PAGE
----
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Information & Communication Collection
Image: Grid of lights on CSIRAC
Source: Museum Victoria
Soon after its creation in 1870, the Industrial & Technological Museum began to conduct classes in telegraphy, to train young men and women for jobs in the rapidly expanding industry. Ever since, the presentation of contemporary and historical examples of communication technologies has been a priority of the museum.
Close relationships with government agencies, universities and local industries have resulted in the development of a collection that reflects many of the major changes in information and communication technology throughout the 20th century.
With key items such as the CSIRAC computer and Alexander Graham Bell's experimental telephone, this collection is of both national and international significance. It includes items of phonography, television, computing, radio, telephony, telegraphy, electronics, photography and cinematography.
- CSIRAC (1949-64): the first automatic electronic stored-program computer in Australia and one of the first in the world. It is the only first-generation computer still in existence.
- Mainframe computers, including IBM CDC3200 (1960s), Cray Supercomputer X-MP (early 1980s).
- Microcomputers and microprocessor chips, from the 1970s to present.
- Noughts and Crosses machine: an early example of an interactive display using diodes, relays and uniselectors.
- Early calculating devices, from Napier's rods to arithmometers and totalisators.
- Domestic communication technologies: telephones, phonographs, radios, televisions, including items of considerable historic interest, including one of the first Edison phonographs in Australia.
- Pioneering items in the history of radio in Australia: Jenvey Coherer (1901), Max Howden receiver, Flying Doctor equipment, ABC station 3LO's Studio 303 (1939-86).
- 19th century telegraphic equipment and early telephonic equipment, including Alexander Graham Bell's experimental telephone equipment (1876), early Melbourne telephone exchange switchboard.
- Baird Mirror Television (1937), probably the first cathode-ray tube television in the Southern Hemisphere; experimental spinning disc television relics developed by Gil Miles in the 1920s.
- Fawkner Press, used to print the first newspaper in Victoria in 1838.
- Printing presses from the Victorian Government Printer, mid-19th century to the 1960s.
- Paris Universal Exposition, 1867, Reports of the United States Commissioners, Examination of the Telegraphic Apparatus and the Processes in Telegraphy by Samuel Morse. The title page carries the underlined handwritten inscription 'With the author's compliments', presumably in Morse's handwriting.
- Comprehensive set of technical and office items and images collected from the Melbourne Radio Coastal Station, (opened 1912, closed 2003), including an audio copy of the last official morse code radio transmission in Australia, sent 1 February 1999.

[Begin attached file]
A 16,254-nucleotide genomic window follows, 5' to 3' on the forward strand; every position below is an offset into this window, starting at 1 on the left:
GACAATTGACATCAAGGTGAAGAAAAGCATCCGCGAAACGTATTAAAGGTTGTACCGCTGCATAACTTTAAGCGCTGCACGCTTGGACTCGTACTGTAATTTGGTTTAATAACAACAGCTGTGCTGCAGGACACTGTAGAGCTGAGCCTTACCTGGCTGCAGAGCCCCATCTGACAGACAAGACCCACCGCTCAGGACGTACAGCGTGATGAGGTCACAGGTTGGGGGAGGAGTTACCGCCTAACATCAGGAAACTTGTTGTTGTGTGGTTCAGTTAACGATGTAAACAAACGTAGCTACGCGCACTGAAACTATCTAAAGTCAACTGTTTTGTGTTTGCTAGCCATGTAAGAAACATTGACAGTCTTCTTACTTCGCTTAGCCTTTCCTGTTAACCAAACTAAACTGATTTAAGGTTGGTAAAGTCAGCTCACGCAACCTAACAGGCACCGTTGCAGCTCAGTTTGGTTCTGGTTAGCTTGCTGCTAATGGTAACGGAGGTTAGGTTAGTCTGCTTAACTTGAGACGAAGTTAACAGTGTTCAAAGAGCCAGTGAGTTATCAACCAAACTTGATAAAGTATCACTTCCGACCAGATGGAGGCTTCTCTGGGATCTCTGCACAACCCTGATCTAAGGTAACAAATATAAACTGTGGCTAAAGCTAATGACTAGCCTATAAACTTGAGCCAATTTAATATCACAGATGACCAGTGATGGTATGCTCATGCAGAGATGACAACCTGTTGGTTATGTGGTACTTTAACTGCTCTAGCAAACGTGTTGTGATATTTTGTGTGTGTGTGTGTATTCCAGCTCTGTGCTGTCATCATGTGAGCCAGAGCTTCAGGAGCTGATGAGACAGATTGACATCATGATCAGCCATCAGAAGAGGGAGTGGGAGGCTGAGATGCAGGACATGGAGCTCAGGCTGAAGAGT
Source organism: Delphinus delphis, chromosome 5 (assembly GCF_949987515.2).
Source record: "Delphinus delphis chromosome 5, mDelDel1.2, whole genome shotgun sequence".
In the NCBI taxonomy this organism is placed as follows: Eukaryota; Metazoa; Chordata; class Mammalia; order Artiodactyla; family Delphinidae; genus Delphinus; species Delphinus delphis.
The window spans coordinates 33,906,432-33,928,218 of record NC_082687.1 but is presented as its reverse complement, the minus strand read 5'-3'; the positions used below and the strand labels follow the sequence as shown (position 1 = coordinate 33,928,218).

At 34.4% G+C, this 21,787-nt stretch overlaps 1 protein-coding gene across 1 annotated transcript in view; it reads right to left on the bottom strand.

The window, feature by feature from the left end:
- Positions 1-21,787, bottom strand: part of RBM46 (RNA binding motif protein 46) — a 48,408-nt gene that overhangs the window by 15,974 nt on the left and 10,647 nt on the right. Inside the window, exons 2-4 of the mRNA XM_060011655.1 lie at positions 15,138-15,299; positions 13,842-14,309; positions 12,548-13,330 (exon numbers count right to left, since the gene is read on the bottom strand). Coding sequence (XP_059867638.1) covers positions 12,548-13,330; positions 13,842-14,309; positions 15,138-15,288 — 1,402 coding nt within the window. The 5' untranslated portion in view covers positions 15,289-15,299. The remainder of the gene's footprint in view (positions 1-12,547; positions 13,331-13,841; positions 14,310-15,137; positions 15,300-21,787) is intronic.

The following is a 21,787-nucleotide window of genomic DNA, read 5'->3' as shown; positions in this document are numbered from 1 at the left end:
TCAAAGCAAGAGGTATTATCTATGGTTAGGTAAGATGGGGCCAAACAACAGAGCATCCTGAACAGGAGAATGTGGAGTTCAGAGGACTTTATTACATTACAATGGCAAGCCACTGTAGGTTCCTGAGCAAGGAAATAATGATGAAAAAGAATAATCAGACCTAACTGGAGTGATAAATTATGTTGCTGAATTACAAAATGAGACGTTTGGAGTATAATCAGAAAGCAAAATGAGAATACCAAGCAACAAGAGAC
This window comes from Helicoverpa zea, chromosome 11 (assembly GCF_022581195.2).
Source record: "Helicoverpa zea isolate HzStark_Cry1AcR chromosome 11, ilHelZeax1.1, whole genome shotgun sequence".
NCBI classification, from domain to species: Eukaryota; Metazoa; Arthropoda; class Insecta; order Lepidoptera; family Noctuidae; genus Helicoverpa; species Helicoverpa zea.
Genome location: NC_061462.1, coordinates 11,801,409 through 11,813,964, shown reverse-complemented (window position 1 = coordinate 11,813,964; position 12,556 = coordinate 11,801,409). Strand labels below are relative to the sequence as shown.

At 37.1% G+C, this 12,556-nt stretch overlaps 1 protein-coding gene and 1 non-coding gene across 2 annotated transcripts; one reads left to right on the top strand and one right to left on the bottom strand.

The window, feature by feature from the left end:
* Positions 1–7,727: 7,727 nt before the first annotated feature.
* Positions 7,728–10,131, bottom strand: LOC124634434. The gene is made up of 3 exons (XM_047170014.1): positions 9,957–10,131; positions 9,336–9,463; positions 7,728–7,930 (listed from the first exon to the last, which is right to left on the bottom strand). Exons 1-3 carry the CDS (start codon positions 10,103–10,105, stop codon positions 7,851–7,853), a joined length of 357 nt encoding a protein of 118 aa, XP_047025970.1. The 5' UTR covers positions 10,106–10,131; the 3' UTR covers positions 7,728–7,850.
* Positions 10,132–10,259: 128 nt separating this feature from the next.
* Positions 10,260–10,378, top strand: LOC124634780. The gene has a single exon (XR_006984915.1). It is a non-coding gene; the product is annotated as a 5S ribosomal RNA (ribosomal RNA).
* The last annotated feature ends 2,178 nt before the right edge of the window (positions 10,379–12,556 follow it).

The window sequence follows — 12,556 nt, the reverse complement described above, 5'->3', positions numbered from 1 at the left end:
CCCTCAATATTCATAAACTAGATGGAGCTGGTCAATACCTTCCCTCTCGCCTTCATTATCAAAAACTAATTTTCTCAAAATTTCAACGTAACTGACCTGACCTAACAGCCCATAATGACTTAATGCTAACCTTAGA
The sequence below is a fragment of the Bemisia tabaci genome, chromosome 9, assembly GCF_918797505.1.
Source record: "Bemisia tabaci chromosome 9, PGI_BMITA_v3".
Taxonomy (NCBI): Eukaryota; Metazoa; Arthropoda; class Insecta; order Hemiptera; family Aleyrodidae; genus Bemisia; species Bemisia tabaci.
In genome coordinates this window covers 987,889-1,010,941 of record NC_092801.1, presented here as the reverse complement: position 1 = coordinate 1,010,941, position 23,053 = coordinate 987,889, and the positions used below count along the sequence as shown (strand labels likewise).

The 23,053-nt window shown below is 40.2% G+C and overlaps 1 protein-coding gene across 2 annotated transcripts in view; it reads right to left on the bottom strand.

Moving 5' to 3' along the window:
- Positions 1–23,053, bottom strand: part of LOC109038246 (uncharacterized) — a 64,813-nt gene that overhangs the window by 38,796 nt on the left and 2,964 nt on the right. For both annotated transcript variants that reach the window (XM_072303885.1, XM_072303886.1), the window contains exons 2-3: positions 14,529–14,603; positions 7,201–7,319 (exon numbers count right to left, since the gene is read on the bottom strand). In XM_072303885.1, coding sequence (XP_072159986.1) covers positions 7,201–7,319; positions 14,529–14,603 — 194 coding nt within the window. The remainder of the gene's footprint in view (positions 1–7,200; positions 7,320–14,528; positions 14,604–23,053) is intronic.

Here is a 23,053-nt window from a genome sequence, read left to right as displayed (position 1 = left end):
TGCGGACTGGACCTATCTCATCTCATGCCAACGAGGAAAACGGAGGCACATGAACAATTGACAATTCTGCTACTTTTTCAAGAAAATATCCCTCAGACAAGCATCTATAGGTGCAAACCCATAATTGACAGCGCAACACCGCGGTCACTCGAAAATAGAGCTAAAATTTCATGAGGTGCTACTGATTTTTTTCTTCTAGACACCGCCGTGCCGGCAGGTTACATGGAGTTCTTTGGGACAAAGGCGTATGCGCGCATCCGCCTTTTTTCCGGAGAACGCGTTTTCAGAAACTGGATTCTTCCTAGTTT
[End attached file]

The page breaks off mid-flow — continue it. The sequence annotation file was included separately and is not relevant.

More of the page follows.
Items per page: 10 50 (showing 11 - 20) 4896 items
This stapler was used for bookbinding. it was manufactured by Brehmer of Leipzig but the date of manufacture is not known, possibly early 1940s. The machine was issued as a table or ben ...Images: 3
This ticket printing machine was manufactured by Waterlow & Sons, London, England. It prints a railway ticket 2 ¼" x 1 ¼" [57mm x 32mm].Images: 1
Apple first generation iPhone, a personal digital assistant, which includes a mobile telephone, a hard drive based MP3 player, and an 8GB hard disk, it comes with a USB cable. The iPh ...Images: 3
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Universal feeder for printing press. Automatic paper feeding mechanism for Gammeter multigraph rotary printing press. Made by Davidson, circa 1920.Images: 0
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Printing plate machine, also called colour registration machine. Built by the Printing Machine Register Co., Melbourne 1930. Clour registration is the process of ensuring that all colou ...Images: 0
Duplicator, Multigraph Model 100, manufactured by the Addressograph-Multigraph Corporation possibly in the 1930sImages: 1
This Ticket Printing Machine was manufactured by Bell & Valentine, South Melbourne. The date of manufacture is unknown. The machine prints a ticket 2 ¼" x 1 ¼" [57mm x 32mm].Images: 3
Ruling machine, manufactured by John Shaw (patentees) of Honley, England. The machine rules lines on paper according to a predetermined scheme.Images: 4
The Columbian Press is an Iron Standing Press, built by Clymer Dixon and Co. of 10 Finsbury Street, London England in 1851. The Press was donated by T. B. McDiarmid & Sons. The company ...Images: 8